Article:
Word of the Day

Saturday, August 27, 2005


\DES-kant\ , noun;
(Music) (a) A melody or counterpoint sung above the plain song of the tenor. (b) The upper voice in part music.
A discourse or discussion on a theme.
\DES-kant; des-KANT; dis-\, intransitive verb:
(a) To sing or play a descant. (b) To sing.
To comment freely; to discourse at length.
These to their nests,
Were slunk, all but the wakeful nightingale;
She all night long her amorous descant sung.
-- John Milton, Paradise Lost
When they start on one of their polarised descants, whether on state education, water rates, crime, the BBC or whatever, they sound like a bumble bee and a wasp fighting in a jam jar.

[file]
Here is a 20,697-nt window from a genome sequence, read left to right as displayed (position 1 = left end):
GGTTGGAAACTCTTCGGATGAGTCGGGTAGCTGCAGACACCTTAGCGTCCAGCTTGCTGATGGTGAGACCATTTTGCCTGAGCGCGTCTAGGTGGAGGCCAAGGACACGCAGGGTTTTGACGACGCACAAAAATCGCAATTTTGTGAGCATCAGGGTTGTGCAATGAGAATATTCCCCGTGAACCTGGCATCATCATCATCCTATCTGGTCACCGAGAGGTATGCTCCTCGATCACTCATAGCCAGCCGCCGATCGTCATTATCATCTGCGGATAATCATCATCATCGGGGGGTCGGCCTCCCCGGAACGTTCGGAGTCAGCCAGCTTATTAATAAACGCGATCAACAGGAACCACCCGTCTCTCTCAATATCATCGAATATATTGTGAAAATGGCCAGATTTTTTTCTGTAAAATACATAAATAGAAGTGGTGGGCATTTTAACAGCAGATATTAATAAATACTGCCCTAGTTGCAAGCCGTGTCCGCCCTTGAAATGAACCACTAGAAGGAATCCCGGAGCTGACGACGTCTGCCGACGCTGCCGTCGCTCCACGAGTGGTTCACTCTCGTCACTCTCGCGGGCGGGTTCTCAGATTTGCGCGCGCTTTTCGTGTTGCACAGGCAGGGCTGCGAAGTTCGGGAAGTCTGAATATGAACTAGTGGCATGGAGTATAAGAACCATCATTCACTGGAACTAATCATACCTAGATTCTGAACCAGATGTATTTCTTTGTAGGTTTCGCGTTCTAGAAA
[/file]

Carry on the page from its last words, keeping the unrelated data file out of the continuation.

-- Gillian Reynolds, "The biggest things to hit radio", Daily Telegraph, May 14, 1999
Mr. Ackroyd's descant on "Great Expectations" is the work of a master.
-- Alison Lurie, "Hanging Out With Hogarth", New York Times, October 11, 1992
In a custom associated with Athenian gatherings but almost certainly followed elsewhere as well, a myrtle branch was passed around the room, and each of the assembled would descant as the wine flowed.
-- David Barber, "Children of Orpheus", The Atlantic, June 10, 1998
The police amusingly descant on these jottings: "I can't believe he'd ever write a sentence like 'I shall be compelled to take steps to silence you!'"
-- Christopher Buckley, "The Chekhov of Coldsands-on-Sea", New York Times, November 16, 1997
Descant is derived from Medieval Latin discantus, "a refrain," from Latin dis- + cantus, "song," from the past participle of canere, "to sing."
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